-Adrianna Rivera

Anonymous said...

In my opinion, the most interesting topic from last week’s lecture was the logo. I found this topic to be very interesting because I feel everyone can relate to it. Nowadays everything has a logo and we can very easily identify things by their logo. What struck me the most was what you said a logo represents: “A company’s personality and worth”. That is very impressive because it is saying that a logo can determine a big part of the company’s success with the public and how people perceive it. Another aspect of it that stood out to me was how the logo can evolve with time. As a company evolves, its logo evolves with it. A logo can show how the company has changed. It is amazing the power a logo can have and the thought and effort designers have to put into designing it, since it represents the whole identity of a company.
-Anat Sterental

Anonymous said...

Saul Bass and his trailers in the late 1950s were amazing because of its approach. The best title sequences are ones that are unique to that movie or TV shows. Saul Bass best known work was during the 1950s, and his work is of the 1950s, it is organic to the time period, manages to set the stage for the movie rather than tell the whole story. Bass might have gone out of style in the early 1960s with the transition from Basses way to the most common form of trailers and introductions today. The interesting thing is Bass's way of formulating trailers and introductions managed to make its way into Science Fiction and has ties to the TV show Stranger Things. The title sequence has been marveled at ( and its ties to early Bass work is eerie. ( Mad mens opening credits seem to be a knockoff of Bass's anatomy of a murder intro. (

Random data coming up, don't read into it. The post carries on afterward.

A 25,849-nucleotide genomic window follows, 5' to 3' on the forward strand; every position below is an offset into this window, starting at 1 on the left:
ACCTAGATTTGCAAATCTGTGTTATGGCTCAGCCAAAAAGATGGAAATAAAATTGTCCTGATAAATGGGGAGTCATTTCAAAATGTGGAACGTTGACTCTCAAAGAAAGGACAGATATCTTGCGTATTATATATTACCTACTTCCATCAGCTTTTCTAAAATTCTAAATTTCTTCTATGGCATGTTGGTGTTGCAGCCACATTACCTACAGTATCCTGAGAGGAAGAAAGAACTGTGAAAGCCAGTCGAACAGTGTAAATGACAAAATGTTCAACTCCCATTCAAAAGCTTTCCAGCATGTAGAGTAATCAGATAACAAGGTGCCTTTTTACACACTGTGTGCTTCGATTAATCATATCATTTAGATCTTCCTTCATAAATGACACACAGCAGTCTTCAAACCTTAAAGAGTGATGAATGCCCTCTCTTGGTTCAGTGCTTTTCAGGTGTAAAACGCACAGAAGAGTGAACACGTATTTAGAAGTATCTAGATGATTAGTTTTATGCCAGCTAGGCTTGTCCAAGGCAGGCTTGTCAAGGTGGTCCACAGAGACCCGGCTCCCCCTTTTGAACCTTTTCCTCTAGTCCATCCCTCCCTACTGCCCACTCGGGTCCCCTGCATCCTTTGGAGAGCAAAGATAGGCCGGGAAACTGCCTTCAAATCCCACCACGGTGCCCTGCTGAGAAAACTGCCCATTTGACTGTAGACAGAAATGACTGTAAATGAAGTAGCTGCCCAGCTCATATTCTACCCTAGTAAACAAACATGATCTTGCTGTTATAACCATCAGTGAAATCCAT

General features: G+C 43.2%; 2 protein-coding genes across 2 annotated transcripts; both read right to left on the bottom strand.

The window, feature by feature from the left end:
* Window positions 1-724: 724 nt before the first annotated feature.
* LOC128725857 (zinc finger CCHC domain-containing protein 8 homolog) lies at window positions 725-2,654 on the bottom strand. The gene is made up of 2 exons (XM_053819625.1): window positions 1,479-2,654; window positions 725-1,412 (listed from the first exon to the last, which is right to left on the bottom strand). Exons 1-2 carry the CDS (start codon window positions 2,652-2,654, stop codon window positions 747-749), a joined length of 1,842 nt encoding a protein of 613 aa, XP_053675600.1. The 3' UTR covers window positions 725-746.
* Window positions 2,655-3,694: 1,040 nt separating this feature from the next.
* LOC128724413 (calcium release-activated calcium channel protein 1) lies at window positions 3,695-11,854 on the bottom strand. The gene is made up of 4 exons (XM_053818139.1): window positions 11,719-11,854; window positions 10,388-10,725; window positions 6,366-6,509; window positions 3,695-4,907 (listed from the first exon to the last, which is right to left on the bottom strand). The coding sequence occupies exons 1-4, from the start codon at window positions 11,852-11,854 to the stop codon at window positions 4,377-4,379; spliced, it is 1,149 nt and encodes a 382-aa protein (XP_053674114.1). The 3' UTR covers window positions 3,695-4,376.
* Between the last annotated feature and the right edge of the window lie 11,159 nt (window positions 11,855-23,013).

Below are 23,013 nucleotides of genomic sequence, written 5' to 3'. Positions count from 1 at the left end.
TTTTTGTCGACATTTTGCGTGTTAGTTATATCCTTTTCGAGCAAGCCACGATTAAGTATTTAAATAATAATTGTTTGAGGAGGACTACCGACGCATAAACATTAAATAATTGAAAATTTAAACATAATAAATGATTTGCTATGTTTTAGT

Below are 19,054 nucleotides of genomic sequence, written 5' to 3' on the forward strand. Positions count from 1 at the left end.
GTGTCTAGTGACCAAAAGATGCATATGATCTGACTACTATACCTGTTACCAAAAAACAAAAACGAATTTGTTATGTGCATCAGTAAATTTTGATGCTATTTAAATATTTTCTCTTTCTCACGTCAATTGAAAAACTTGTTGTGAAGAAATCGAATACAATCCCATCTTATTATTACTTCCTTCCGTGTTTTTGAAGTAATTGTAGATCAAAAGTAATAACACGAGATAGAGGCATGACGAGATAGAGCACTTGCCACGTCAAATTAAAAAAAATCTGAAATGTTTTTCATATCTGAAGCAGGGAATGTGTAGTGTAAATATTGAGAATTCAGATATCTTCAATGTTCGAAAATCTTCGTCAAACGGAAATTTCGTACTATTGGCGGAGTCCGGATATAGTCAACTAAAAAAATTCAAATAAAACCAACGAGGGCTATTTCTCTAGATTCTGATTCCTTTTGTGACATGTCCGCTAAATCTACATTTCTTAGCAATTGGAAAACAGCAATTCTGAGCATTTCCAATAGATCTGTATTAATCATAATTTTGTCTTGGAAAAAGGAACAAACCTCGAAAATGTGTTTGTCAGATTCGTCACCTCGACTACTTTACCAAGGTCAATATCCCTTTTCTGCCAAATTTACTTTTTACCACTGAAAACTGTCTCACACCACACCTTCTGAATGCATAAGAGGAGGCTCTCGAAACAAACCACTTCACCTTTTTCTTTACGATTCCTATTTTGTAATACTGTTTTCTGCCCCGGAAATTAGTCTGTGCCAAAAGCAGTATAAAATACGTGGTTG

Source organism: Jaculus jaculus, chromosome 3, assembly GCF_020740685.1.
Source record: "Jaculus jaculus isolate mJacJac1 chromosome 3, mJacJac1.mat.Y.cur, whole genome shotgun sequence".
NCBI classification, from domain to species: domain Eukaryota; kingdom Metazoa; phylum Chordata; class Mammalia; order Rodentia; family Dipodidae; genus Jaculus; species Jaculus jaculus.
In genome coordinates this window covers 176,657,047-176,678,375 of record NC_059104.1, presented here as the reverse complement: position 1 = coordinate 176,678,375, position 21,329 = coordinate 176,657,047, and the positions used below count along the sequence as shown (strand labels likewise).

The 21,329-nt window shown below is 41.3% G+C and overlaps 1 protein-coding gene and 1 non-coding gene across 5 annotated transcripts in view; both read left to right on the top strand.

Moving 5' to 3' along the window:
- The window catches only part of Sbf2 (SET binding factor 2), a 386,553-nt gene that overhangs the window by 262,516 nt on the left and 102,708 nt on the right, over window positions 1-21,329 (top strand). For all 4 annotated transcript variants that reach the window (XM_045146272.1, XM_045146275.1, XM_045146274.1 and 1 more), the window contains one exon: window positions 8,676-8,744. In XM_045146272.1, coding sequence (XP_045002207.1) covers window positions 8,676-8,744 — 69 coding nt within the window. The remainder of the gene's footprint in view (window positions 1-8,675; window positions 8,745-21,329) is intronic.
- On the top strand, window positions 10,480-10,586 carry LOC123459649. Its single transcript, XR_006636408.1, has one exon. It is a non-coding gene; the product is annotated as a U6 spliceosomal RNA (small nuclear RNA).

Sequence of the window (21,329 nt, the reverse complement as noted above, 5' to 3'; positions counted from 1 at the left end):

-Dante Petersen

Anonymous said...

The topic of this lecture I found the most interesting was the logo. I also found it interesting to learn the four key logo elements, veracity, worth, management, novelty, and permanence. To learn that each logo has a history of their own was something I found interesting. Something that I recently read about was taco bell changing their logo to something more modern and simple, but people freaked out about it. I feel like in most cases when a logo changes, it takes a while for people to adjust, especially if it is a well known brand. I think this is interesting and necessary. Reading the 65 expert logo design tips was something that I really enjoyed. I created my first logo for a coffee shop over the past summer and I was not at all expecting the amount of work that went into it.

-Emily Warren

Anonymous said...

From last class, I particularly enjoyed the works of symbols. I found it interesting how Roger Cook and Don Shanosky were able to design images that could transcend language barriers and the evolution of time that meant the same thing to whomever was looking at it. Their work in the early 1970s is still widely used in the modern day. This idea is both modernizing and standardizing, and it is nearly impossible to image a world today without these men’s designs. I also enjoyed the symbolic works of Alvin Ludwig, in his ability to create such simplistic designs that wholly captured the essence of the content. His use of soft geometric lines and minimal colors does not detract from the strong visual imagery that he is able to create. He is able to tell so much whilst showing so little.
-Tami Lake

Ana Gonzalez said...

One of the most interesting parts of last week’s lecture was Swiss Typography Style and logos. I truly enjoyed the unique style and rules that the Swiss had in regards to their designs. I found their art to be simplistic and strangely contemporary. I will be grabbing inspiration from their rule book for my future projects.